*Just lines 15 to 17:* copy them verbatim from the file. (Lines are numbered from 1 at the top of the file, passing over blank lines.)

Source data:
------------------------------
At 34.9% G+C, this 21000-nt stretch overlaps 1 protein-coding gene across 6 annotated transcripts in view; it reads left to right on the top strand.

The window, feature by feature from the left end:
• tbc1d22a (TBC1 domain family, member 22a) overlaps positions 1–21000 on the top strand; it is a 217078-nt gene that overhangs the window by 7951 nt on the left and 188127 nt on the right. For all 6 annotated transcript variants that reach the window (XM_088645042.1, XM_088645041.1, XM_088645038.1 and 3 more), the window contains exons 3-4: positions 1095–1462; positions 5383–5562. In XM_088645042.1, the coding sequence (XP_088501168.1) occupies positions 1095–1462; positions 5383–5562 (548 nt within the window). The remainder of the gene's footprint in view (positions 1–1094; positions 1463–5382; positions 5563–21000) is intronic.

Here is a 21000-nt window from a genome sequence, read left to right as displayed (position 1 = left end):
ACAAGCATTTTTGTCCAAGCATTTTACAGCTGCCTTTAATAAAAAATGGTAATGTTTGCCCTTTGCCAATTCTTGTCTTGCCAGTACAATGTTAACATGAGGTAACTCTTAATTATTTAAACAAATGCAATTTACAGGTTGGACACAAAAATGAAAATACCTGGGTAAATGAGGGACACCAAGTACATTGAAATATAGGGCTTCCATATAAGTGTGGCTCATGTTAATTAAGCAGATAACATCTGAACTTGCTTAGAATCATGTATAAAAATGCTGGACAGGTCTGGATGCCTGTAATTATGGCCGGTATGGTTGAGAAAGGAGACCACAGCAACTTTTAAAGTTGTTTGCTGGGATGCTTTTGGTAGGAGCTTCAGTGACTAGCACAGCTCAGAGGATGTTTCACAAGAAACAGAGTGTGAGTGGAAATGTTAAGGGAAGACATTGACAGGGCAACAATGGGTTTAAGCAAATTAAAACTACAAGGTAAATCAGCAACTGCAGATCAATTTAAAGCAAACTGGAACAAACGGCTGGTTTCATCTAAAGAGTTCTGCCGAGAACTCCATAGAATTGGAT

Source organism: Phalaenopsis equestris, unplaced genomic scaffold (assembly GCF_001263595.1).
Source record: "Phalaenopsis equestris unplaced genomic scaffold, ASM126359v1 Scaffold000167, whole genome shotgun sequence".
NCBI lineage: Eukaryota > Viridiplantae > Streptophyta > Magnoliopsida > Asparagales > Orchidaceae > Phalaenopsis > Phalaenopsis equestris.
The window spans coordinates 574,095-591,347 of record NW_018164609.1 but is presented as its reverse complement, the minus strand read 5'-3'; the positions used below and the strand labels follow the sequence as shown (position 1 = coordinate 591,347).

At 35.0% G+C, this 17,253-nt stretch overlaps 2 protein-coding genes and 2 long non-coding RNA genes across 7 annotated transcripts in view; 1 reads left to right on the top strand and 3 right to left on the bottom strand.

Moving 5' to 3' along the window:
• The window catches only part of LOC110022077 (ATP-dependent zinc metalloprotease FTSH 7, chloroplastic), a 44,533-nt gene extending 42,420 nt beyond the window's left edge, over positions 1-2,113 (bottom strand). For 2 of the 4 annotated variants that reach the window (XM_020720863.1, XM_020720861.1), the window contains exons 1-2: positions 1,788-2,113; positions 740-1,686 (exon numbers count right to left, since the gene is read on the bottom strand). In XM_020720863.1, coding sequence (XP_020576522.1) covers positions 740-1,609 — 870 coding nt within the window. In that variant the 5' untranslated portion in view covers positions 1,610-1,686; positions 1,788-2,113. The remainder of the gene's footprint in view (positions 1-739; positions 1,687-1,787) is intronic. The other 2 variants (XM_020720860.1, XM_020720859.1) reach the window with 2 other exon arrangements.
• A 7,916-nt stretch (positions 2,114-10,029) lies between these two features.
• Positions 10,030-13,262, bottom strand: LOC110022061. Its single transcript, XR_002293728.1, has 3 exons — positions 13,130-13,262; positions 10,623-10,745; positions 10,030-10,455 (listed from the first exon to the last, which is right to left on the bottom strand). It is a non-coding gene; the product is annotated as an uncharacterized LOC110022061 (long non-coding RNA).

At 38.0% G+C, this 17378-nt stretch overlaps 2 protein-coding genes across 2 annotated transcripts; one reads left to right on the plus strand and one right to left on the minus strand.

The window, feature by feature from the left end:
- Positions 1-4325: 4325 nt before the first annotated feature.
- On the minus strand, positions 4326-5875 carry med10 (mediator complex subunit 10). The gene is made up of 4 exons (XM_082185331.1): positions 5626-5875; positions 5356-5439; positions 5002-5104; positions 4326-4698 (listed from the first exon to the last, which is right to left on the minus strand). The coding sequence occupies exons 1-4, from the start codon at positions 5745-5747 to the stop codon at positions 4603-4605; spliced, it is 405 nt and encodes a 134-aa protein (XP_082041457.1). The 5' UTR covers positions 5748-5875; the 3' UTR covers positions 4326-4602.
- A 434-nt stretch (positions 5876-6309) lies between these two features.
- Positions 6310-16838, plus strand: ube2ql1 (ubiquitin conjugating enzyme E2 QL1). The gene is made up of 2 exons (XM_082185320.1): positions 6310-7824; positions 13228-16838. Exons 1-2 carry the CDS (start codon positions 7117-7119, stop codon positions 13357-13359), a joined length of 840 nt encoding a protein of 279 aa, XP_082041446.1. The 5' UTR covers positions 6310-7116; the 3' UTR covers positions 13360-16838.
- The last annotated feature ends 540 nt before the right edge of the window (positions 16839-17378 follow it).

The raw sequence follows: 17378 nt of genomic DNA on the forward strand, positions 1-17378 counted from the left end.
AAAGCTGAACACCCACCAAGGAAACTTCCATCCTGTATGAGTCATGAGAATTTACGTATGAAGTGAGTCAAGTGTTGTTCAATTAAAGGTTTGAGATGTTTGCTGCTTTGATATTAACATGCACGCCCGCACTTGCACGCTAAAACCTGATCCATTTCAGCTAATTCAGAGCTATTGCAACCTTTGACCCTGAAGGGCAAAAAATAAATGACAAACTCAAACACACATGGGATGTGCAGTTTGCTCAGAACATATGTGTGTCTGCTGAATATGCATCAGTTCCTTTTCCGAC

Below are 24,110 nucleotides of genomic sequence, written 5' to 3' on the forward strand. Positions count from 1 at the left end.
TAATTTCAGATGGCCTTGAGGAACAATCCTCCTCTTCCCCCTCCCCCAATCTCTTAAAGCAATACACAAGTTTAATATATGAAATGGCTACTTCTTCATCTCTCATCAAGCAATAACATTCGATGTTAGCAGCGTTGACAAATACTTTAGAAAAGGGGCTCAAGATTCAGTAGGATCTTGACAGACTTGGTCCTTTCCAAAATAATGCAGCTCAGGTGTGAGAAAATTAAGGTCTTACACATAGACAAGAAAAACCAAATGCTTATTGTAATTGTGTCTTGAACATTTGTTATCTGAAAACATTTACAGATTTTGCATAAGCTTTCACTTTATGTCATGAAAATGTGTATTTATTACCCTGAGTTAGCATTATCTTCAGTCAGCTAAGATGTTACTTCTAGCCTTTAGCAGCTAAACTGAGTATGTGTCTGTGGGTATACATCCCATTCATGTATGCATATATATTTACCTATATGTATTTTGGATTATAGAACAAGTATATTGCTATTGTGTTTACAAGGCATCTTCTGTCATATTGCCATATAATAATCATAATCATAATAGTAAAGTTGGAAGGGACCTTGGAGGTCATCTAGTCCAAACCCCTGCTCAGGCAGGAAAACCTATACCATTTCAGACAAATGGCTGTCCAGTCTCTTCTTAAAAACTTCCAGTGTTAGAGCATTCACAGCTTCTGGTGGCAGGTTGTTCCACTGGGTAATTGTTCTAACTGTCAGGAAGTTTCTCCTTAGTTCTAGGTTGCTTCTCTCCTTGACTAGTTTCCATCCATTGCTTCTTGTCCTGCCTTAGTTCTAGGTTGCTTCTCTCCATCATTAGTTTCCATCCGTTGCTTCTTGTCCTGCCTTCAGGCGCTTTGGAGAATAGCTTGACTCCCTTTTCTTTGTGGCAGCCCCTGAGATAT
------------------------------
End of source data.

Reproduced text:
At 38.0% G+C, this 17378-nt stretch overlaps 2 protein-coding genes across 2 annotated transcripts; one reads left to right on the plus strand and one right to left on the minus strand.

The window, feature by feature from the left end:
- Positions 1-4325: 4325 nt before the first annotated feature.